Why does your baby cry so much? Well, it is his only voice; his only way to communicate to you that he has a need. (A newborn will only be crying for needs, not for wants. Tell that to your mother the next time she is telling you that you are spoiling your baby!) There are several common culprits for your baby’s crying. As he gets older, your infant’s crying will change for different needs and you will be able to recognize them. Until then, it is good to have a checklist to go over. (The order of needs will be listed from most common to least common.)
1. Hunger- Try to assume, at least while baby is very young, that hunger is one of his biggest motivations in life. He really won’t be doing much besides eating, sleeping, and pooing. He will be pretty boring for a month or two, actually. Try offering baby some food, especially if it has been a few hours since he has eaten. If you are breastfeeding, and hopefully you are, offering your breast will also be a source of comfort when he is upset, not just a source of food.
2. Diaper Issues- In the old days, when a baby would bellow loudly, mothers would instantly check to see if a diaper pin was sticking baby. Luckily, we don’t have to worry about that anymore. (Even those using cloth diapers can use an alternative to pins.) So, that leaves most diaper issues to be the need the need of a change. Soiled diapers can get very uncomfortable for some babies, although some don’t complain, and younger babies soil diapers a lot! Also, a diaper issue that could be making baby cry is a diaper rash, in which case cream should be applied and diapers should be changed all the more frequently.
3. Temperature- Babies have just left the best climate controlled area in the world- his mother’s womb. Anytime a baby feels too hot or too cold, he may cry about it. Check to make sure you aren’t over bundling baby. Remember, he should be dressed to the same comfort level you are at. It is a misconception that babies need to be wrapped up in layers. In fact, that can be a risk of SIDS. How can you tell if he is too hot or cold? Feel his feet and feel his tummy to check. Obviously, if baby is shivering or sweating, you should knowÃ¢Â?Â¦hopefully he won’t be.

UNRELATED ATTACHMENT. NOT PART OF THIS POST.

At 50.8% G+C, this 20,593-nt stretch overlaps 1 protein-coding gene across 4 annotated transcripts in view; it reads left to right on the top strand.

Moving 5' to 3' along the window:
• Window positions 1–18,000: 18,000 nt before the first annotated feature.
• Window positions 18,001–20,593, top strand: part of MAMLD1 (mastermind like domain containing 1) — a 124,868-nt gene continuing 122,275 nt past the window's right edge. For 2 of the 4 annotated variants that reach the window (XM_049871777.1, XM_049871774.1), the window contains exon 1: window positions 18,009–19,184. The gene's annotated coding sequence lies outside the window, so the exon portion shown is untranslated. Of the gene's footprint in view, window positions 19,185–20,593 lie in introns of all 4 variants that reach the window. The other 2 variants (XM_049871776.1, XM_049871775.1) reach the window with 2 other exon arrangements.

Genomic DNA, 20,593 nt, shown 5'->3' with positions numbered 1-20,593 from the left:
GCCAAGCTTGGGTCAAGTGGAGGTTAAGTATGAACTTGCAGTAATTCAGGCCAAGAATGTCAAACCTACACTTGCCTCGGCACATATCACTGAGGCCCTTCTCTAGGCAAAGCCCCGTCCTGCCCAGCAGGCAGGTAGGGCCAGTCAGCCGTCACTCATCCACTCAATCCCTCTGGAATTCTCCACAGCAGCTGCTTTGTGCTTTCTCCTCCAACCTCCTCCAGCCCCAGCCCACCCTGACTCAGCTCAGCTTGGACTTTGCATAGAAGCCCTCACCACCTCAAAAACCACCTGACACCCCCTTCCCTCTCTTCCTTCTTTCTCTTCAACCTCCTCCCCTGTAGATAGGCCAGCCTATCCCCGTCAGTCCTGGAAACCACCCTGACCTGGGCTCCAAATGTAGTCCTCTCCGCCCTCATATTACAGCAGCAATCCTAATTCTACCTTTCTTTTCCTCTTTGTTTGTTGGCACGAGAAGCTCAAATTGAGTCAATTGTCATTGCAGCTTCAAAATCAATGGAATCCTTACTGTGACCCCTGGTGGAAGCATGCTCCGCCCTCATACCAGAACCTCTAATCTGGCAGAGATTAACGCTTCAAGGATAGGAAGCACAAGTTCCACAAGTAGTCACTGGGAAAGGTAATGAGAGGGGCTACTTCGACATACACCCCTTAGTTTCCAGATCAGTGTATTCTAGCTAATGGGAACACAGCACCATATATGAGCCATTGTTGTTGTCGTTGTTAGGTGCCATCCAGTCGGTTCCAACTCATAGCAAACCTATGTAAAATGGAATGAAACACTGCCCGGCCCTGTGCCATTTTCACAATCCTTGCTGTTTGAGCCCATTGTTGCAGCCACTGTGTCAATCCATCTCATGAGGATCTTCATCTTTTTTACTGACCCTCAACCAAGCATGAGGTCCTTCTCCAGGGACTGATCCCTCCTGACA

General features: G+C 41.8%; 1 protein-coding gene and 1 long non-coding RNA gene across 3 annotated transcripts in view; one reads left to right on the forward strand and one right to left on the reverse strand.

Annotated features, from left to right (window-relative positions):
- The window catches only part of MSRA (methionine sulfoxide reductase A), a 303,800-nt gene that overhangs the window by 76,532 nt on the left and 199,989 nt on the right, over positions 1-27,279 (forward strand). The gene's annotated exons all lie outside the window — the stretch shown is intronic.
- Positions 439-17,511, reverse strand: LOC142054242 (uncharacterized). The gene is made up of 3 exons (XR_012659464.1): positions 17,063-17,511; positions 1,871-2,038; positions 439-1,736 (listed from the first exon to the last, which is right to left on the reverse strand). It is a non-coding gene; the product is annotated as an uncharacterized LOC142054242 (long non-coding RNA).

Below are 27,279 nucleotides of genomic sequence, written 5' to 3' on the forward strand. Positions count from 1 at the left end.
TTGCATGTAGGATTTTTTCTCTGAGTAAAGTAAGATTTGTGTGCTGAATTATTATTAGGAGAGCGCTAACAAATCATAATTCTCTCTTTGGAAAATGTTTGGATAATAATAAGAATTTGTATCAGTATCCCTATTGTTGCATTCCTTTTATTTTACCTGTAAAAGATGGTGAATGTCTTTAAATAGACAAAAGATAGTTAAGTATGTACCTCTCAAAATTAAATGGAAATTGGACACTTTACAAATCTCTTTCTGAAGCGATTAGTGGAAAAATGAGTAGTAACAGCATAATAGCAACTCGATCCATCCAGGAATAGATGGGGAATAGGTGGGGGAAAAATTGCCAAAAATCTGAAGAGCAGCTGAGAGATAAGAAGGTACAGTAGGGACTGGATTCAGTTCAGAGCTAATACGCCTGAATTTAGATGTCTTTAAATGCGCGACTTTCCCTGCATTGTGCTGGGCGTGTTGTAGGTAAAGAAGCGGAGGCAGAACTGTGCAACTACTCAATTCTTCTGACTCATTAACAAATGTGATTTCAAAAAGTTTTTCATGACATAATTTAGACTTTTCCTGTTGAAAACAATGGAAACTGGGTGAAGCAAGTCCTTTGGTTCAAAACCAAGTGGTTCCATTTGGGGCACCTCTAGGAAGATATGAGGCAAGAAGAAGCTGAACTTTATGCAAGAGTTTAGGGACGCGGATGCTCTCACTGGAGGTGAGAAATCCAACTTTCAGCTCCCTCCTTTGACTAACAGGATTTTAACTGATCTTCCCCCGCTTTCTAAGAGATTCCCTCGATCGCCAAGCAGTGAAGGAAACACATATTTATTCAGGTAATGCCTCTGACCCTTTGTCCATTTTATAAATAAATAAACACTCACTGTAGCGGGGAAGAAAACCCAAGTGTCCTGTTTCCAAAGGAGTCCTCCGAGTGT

4. Comfort- It cannot be overstressed how much physical bonding is important to a baby, especially when he is a newborn. Nursing can offer a lot of skin contact between mother and baby, which is important. He may also cry if he just needs to be held. You can NEVER hold a baby too much. Again, ignore your aunties and mother if you are told this. In fact, the more you nurture baby in his first year, the more independent he will become later because he knows he has a good support system and he has a higher self esteem.
5. Sleep- Newborns will most likely drift off easily as soon as they are tired (much of the time before they even finish their meal). However, an older baby may find it a little harder to fall asleep and will become fussy when he is tired. This is especially true once he is getting closer to the half-year mark. He will be hitting so many milestones and be so interested in staying awake, that he will begin to fight sleep.
6. Colic- Colic. The word strikes fear into all of us parents. An unfortunate minority of babies will have a three or four-month streak in which NOTHING seems to make them happy and they cry for several hours at a time. This will most likely happen at night, when parents are at their most exhausted. It is hard to console a parent of a colicky child by saying, “It won’t last forever”. For them, every night seems like forever.
Just try to console baby the best he can- easier said than done, as the sound of our little ones upset is so terrible. We all want to make it better right away. If you do have a colicky baby, try taking turns consoling him with daddy/mommy. Try not to lose patience and if you feel you are losing patience, set baby down for just a minute and walk away. Collect your thoughts for a minute, take a deep breath, and then go back to baby. By the way, it really won’t last forever.